Interwar France (1919-1939): The Maginot Line - Educational Travel Lesson Plan

Educational Travel Lesson Plans

Interwar France (1919-1939): The Maginot Line

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Description

Through the use of various primary and secondary sources, students in this lesson will identify, understand and be able to explain the basic design and structure of the Maginot Line, why the French constructed the Maginot Line in the 1920s and 1930s, and whether the line ultimately succeeded or failed in what it was designed to do when the war came in 1940.

Subjects

European History

World History

Engineering

Grade Level

11-12

Duration

90 minutes

Tour Links

  • Maginot Line Hackenberg, Veckring
  • Ouvrage Schoenbourg, Alsace Dept.
  • Maginot Memorial, Verdun
  • Fort Fermont, Longuyon
  • Various forts along the Maginot Line

Essential Questions

  • What was the Maginot Line?  Who was Maginot?  Why did he come up with the plan for the line? 
  • How did France engineer and build the Maginot Line?  Why were the plans for the line changed a number of different times over the Interwar period (1919-1939)?
  • Was the Maginot line effective when World War II came in 1940?

Key Terms

  • Alsace-Lorraine
  • Andre Maginot
  • Defensive fortifications
  • Fall of France (1940)
  • Fortress
  • Great War
  • Maginot Line
  • Treaty of Versailles

SECTION V

ALSACE-LORRAINE

The HIGH CONTRACTING PARTIES, recognizing the moral obligation to redress the wrong done by Germany in 1871 both to the rights of France and to the wishes of the population of Alsace and Lorraine, which were separated from their country in spite of the solemn protest of their representatives at the Assembly of Bordeaux

Agree upon the following Articles:

Article 51

The territories which were ceded to Germany in accordance with the Preliminaries of Peace signed at Versailles on February 26, 187l, and the Treaty of Frankfort of May lo, 1871, are restored to French sovereignty as from the date of the Armistice of November 11, 1918.

The provisions of the Treaties establishing the delimitation of the frontiers before 1871 shall be restored.

Treaty of Versailles, 1919 

We could hardly dream of building a kind of Great Wall of France, which would in any case be far too costly. Instead we have foreseen powerful but flexible means of organizing defense, based on the dual principle of taking full advantage of the terrain and establishing a continuous line of fire everywhere.

Andre Maginot, French Minster of War, Speech before the French Parliament, 10 Dec 1929

In the early morning hours of 10 May 1940, German Wehrmacht troops from the 5th Infantry Division and the 2nd Army crossed the German-Belgian border and began the invasion of Western Europe.  These troops were only the vanguard of a much larger strike force of over 3 million soldiers.  Over 5000 Luftwaffe fighters and bombers and seven divisions of panzer tanks screamed ahead in support of the ground troops.  The invasion of France had begun.  Back in Berlin, the Fuhrer and his generals directed the blitzkrieg. 

The strategy was simple.  Quick lightning strikes would cripple Belgium within days, rapidly overwhelming Allied forces along the way.  Reaching the sea and then turning towards Paris, the Wehrmacht would then capture the French capital and force the French government to surrender before the French Army could even move out of its defensive positions along the Franco-German border.  In many ways, it was a modern version of the Schlieffen Plan of 1914.  The keys to success were the superior quickness of the German army, the lack of resistance in Belgium and an understanding of French strategy.  German spies had reported that by the spring of 1940, most of the French army was barricaded in the Maginot Line, ready, willing and able to take on the Wehrmacht.  Hitler and his generals knew any direct attack on the French line would be futile, so they decided instead to go around it.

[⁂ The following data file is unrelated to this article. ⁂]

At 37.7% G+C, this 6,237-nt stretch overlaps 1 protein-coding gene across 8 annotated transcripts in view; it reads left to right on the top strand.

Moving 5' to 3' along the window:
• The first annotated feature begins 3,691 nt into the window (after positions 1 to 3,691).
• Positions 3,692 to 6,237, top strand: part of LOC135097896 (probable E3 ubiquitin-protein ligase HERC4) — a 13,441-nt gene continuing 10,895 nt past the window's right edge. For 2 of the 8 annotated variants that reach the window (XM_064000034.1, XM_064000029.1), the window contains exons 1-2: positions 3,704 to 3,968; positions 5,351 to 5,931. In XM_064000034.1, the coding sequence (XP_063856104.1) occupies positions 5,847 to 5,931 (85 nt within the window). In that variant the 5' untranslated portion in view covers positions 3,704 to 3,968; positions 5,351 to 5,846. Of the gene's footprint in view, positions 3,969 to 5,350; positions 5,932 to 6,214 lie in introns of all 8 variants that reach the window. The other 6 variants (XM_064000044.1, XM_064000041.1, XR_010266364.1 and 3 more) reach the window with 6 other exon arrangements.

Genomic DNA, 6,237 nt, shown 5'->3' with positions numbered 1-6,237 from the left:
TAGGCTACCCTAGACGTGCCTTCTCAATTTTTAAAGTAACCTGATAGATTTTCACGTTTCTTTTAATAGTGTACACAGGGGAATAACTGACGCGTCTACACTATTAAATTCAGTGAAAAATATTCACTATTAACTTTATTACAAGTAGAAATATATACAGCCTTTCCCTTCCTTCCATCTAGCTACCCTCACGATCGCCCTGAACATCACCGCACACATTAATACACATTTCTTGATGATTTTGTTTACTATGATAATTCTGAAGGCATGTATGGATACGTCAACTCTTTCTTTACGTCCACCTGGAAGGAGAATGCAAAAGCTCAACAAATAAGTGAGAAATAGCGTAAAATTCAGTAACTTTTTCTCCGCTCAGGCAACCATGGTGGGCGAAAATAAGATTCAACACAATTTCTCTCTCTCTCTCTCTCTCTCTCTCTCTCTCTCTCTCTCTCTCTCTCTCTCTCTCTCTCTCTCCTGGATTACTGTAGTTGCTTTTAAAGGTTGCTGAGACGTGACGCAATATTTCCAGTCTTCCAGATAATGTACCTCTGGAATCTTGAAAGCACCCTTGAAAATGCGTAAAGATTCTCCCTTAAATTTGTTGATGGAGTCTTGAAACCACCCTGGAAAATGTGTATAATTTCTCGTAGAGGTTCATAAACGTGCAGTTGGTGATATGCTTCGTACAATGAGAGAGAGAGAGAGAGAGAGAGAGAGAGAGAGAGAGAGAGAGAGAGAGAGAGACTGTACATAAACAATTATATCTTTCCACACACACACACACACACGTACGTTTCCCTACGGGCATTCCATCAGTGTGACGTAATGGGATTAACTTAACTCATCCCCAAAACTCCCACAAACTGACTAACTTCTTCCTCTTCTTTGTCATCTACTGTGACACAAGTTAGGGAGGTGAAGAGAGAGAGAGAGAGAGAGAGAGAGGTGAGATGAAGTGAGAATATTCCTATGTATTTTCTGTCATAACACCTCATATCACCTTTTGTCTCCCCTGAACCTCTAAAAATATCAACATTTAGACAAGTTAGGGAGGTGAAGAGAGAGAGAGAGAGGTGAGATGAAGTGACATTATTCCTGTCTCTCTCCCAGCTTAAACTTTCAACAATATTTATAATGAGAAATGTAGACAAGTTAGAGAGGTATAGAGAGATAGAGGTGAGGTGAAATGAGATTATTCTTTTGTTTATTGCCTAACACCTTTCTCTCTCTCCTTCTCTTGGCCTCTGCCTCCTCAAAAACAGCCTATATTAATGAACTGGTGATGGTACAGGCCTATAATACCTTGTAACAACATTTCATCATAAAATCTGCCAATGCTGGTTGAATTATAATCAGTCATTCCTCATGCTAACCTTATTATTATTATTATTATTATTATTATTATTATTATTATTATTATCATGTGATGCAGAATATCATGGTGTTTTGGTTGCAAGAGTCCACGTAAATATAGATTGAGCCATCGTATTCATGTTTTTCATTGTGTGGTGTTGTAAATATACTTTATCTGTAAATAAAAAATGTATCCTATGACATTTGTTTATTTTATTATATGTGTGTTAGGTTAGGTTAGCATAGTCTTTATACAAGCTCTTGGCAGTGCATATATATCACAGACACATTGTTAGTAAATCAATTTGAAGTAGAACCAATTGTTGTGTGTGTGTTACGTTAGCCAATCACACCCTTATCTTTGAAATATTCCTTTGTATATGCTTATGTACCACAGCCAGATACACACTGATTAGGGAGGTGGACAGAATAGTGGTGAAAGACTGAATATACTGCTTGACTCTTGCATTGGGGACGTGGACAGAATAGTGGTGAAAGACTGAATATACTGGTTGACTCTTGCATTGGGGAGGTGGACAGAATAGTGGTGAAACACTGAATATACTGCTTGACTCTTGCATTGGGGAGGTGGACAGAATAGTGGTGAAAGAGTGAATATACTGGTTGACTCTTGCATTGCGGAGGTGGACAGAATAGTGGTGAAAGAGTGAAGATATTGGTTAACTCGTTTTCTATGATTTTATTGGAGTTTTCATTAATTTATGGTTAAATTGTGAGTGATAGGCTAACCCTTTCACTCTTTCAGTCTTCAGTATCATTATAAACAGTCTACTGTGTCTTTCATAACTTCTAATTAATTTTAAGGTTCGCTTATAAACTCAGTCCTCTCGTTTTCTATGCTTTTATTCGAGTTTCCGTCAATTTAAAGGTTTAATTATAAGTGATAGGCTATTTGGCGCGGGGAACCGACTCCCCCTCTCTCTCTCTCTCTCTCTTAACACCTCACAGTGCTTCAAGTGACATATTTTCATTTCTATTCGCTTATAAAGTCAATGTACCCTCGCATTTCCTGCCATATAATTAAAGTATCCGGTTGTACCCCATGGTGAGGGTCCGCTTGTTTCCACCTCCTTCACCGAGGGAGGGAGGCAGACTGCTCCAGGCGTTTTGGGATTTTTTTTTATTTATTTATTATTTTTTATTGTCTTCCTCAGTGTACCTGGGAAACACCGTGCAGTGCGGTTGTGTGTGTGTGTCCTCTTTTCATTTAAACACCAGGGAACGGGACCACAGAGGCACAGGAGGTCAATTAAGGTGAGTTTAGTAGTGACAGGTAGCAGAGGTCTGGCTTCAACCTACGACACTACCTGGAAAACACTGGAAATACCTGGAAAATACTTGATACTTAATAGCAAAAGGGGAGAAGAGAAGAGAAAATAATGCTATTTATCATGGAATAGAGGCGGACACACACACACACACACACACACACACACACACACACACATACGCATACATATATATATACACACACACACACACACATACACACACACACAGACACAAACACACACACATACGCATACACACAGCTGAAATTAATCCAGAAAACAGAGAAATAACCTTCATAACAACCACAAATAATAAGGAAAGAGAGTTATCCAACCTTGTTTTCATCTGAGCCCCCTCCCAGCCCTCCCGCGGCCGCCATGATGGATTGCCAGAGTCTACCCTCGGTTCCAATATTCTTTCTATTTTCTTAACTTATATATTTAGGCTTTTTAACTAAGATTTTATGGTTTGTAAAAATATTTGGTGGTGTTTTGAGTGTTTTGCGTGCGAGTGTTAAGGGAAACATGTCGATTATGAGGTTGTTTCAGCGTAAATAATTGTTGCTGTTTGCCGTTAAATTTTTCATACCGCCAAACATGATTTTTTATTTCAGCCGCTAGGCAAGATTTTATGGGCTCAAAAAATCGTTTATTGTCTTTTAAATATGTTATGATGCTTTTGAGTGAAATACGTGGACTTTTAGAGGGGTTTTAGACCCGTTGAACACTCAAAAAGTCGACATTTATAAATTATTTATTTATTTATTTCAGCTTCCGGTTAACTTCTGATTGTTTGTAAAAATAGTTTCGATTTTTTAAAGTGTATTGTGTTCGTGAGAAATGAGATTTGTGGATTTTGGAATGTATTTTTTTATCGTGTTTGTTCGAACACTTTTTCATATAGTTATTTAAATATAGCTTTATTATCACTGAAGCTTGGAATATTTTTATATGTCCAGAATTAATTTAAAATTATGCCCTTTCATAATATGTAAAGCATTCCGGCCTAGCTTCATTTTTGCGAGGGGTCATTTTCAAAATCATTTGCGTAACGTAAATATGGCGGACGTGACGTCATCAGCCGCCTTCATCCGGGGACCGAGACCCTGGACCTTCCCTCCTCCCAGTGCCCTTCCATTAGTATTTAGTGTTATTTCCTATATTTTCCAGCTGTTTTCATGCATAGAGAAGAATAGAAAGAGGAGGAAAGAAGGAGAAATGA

The Maginot Line had been designed and built as France’s response to the horrors of trench warfare on the Western Front in the Great War a generation earlier, when the German army had thrust through Belgium and into France in the early weeks of the war in 1914 with the objective of capturing Paris, only to be stopped at the Marne River.  Over the next four years, both armies fought through horrific conditions and mass casualty rates until Nov 1918 when the Germans finally agreed to an armistice.  The subsequent Treaty of Versailles (1919) gave two provinces on the border back to France:  Alsace and Lorraine, both of which had been in German hands since the end of the Franco-Prussian War of 1871.  Both provinces took on an almost mythical status for the French people.  After the Great War, the government in Paris convinced itself that it had to heavily fortify Alsace-Lorraine in anticipation of the next war.  Marshal Joffre, the “hero of the Marne,” and Marshal Petain, the “Lion of Verdun,” came up with an idea of building a series of impenetrable forts along the border with Germany.  In an attack, French forces would then be able to hold off German forces indefinitely if necessary, sparing France from the type of destruction it saw on the Western Front.   Eventually, the plan reached War Minister Andre Maginot, who also had experience on the Western Front (as an enlisted man), who in turn convinced the French Parliament to pay for it, which is why the line today bears his name. 

Maginot and the engineers envisioned that the defensive line would stretch from the Swiss border to the English Channel (with the exception of the section of the border running through the Ardennes Forest (thought to be impenetrable by French commanders in the 1930s), with a separate extension along the Franco-Italian border known as the “Alpine Line”.  An alliance with Belgium in 1920 allowing French troops to operate in the Low Countries in the event of any upcoming German attack made construction of a Belgian line unnecessary, or so the government in Paris thought.  Construction of the main line in Alsace-Lorraine began in 1930 and was largely completed by 1939.